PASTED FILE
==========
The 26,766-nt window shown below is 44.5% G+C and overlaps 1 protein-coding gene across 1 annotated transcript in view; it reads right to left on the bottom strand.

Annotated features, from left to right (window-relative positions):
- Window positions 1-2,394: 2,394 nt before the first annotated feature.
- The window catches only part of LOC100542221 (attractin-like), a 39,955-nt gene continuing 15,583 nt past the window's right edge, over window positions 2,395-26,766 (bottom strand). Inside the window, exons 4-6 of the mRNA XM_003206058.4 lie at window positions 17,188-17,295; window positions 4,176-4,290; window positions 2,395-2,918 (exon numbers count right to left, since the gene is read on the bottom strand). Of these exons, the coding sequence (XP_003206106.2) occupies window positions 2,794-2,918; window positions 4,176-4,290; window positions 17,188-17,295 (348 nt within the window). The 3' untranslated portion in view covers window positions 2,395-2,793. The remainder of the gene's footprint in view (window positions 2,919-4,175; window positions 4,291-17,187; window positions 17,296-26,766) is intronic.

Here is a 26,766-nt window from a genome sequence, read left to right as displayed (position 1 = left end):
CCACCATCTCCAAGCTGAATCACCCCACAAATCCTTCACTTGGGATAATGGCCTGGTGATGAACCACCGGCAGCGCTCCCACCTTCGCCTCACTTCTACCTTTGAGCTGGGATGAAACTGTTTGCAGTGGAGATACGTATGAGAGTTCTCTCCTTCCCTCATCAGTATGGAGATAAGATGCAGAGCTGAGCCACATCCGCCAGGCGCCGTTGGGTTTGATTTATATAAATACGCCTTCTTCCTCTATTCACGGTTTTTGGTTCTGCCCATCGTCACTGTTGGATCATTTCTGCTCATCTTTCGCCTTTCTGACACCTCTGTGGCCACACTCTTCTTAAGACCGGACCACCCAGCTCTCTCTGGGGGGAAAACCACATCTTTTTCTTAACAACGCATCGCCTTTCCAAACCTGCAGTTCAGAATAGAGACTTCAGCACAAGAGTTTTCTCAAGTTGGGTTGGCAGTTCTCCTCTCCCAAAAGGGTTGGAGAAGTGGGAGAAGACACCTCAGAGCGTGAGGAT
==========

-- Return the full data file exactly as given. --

The 26,766-nt window shown below is 44.5% G+C and overlaps 1 protein-coding gene across 1 annotated transcript in view; it reads right to left on the bottom strand.

Annotated features, from left to right (window-relative positions):
- Window positions 1-2,394: 2,394 nt before the first annotated feature.
- The window catches only part of LOC100542221 (attractin-like), a 39,955-nt gene continuing 15,583 nt past the window's right edge, over window positions 2,395-26,766 (bottom strand). Inside the window, exons 4-6 of the mRNA XM_003206058.4 lie at window positions 17,188-17,295; window positions 4,176-4,290; window positions 2,395-2,918 (exon numbers count right to left, since the gene is read on the bottom strand). Of these exons, the coding sequence (XP_003206106.2) occupies window positions 2,794-2,918; window positions 4,176-4,290; window positions 17,188-17,295 (348 nt within the window). The 3' untranslated portion in view covers window positions 2,395-2,793. The remainder of the gene's footprint in view (window positions 2,919-4,175; window positions 4,291-17,187; window positions 17,296-26,766) is intronic.

Here is a 26,766-nt window from a genome sequence, read left to right as displayed (position 1 = left end):
CCACCATCTCCAAGCTGAATCACCCCACAAATCCTTCACTTGGGATAATGGCCTGGTGATGAACCACCGGCAGCGCTCCCACCTTCGCCTCACTTCTACCTTTGAGCTGGGATGAAACTGTTTGCAGTGGAGATACGTATGAGAGTTCTCTCCTTCCCTCATCAGTATGGAGATAAGATGCAGAGCTGAGCCACATCCGCCAGGCGCCGTTGGGTTTGATTTATATAAATACGCCTTCTTCCTCTATTCACGGTTTTTGGTTCTGCCCATCGTCACTGTTGGATCATTTCTGCTCATCTTTCGCCTTTCTGACACCTCTGTGGCCACACTCTTCTTAAGACCGGACCACCCAGCTCTCTCTGGGGGGAAAACCACATCTTTTTCTTAACAACGCATCGCCTTTCCAAACCTGCAGTTCAGAATAGAGACTTCAGCACAAGAGTTTTCTCAAGTTGGGTTGGCAGTTCTCCTCTCCCAAAAGGGTTGGAGAAGTGGGAGAAGACACCTCAGAGCGTGAGGAT